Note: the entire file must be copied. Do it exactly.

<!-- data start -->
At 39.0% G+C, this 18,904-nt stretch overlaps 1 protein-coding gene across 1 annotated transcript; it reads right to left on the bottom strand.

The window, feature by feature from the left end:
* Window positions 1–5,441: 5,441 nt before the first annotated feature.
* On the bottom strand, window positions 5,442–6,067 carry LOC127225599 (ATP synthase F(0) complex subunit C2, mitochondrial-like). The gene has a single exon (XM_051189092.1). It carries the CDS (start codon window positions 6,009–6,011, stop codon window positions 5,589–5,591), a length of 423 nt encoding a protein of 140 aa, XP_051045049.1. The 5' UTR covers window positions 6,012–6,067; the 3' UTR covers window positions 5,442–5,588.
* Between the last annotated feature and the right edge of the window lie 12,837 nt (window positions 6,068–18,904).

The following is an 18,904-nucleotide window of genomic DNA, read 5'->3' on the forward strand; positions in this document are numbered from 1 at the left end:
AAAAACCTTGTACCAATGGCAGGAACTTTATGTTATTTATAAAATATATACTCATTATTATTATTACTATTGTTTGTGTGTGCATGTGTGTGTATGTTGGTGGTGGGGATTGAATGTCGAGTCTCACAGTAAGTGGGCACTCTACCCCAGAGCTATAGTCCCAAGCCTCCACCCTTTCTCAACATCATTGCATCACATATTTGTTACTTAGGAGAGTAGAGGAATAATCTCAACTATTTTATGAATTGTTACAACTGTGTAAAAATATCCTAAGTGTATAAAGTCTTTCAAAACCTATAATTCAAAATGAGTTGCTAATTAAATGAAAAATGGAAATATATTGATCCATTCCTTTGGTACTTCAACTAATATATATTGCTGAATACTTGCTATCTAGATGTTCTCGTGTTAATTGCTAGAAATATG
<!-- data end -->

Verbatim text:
At 39.0% G+C, this 18,904-nt stretch overlaps 1 protein-coding gene across 1 annotated transcript; it reads right to left on the bottom strand.

The window, feature by feature from the left end:
* Window positions 1–5,441: 5,441 nt before the first annotated feature.
* On the bottom strand, window positions 5,442–6,067 carry LOC127225599 (ATP synthase F(0) complex subunit C2, mitochondrial-like). The gene has a single exon (XM_051189092.1). It carries the CDS (start codon window positions 6,009–6,011, stop codon window positions 5,589–5,591), a length of 423 nt encoding a protein of 140 aa, XP_051045049.1. The 5' UTR covers window positions 6,012–6,067; the 3' UTR covers window positions 5,442–5,588.
* Between the last annotated feature and the right edge of the window lie 12,837 nt (window positions 6,068–18,904).

The following is an 18,904-nucleotide window of genomic DNA, read 5'->3' on the forward strand; positions in this document are numbered from 1 at the left end:
AAAAACCTTGTACCAATGGCAGGAACTTTATGTTATTTATAAAATATATACTCATTATTATTATTACTATTGTTTGTGTGTGCATGTGTGTGTATGTTGGTGGTGGGGATTGAATGTCGAGTCTCACAGTAAGTGGGCACTCTACCCCAGAGCTATAGTCCCAAGCCTCCACCCTTTCTCAACATCATTGCATCACATATTTGTTACTTAGGAGAGTAGAGGAATAATCTCAACTATTTTATGAATTGTTACAACTGTGTAAAAATATCCTAAGTGTATAAAGTCTTTCAAAACCTATAATTCAAAATGAGTTGCTAATTAAATGAAAAATGGAAATATATTGATCCATTCCTTTGGTACTTCAACTAATATATATTGCTGAATACTTGCTATCTAGATGTTCTCGTGTTAATTGCTAGAAATATG